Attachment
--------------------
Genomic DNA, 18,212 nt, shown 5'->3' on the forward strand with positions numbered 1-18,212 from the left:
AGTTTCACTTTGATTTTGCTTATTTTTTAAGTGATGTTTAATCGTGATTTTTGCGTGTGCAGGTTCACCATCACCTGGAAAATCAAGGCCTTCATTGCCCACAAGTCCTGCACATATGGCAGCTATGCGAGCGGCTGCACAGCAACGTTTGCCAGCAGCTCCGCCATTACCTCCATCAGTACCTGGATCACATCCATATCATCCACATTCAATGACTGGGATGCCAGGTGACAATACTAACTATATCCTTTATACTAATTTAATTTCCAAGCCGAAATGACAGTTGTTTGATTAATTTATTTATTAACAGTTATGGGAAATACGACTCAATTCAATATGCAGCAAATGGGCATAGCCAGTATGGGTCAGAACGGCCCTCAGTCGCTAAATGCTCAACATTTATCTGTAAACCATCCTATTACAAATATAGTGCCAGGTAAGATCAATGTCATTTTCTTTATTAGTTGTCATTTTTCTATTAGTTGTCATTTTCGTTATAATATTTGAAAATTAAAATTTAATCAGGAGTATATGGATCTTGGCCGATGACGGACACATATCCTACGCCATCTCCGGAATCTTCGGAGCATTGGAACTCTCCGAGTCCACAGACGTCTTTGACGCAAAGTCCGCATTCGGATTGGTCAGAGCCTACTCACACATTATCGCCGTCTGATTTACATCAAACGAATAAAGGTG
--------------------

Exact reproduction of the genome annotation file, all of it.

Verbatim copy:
Genomic DNA, 18,212 nt, shown 5'->3' on the forward strand with positions numbered 1-18,212 from the left:
AGTTTCACTTTGATTTTGCTTATTTTTTAAGTGATGTTTAATCGTGATTTTTGCGTGTGCAGGTTCACCATCACCTGGAAAATCAAGGCCTTCATTGCCCACAAGTCCTGCACATATGGCAGCTATGCGAGCGGCTGCACAGCAACGTTTGCCAGCAGCTCCGCCATTACCTCCATCAGTACCTGGATCACATCCATATCATCCACATTCAATGACTGGGATGCCAGGTGACAATACTAACTATATCCTTTATACTAATTTAATTTCCAAGCCGAAATGACAGTTGTTTGATTAATTTATTTATTAACAGTTATGGGAAATACGACTCAATTCAATATGCAGCAAATGGGCATAGCCAGTATGGGTCAGAACGGCCCTCAGTCGCTAAATGCTCAACATTTATCTGTAAACCATCCTATTACAAATATAGTGCCAGGTAAGATCAATGTCATTTTCTTTATTAGTTGTCATTTTTCTATTAGTTGTCATTTTCGTTATAATATTTGAAAATTAAAATTTAATCAGGAGTATATGGATCTTGGCCGATGACGGACACATATCCTACGCCATCTCCGGAATCTTCGGAGCATTGGAACTCTCCGAGTCCACAGACGTCTTTGACGCAAAGTCCGCATTCGGATTGGTCAGAGCCTACTCACACATTATCGCCGTCTGATTTACATCAAACGAATAAAGGTG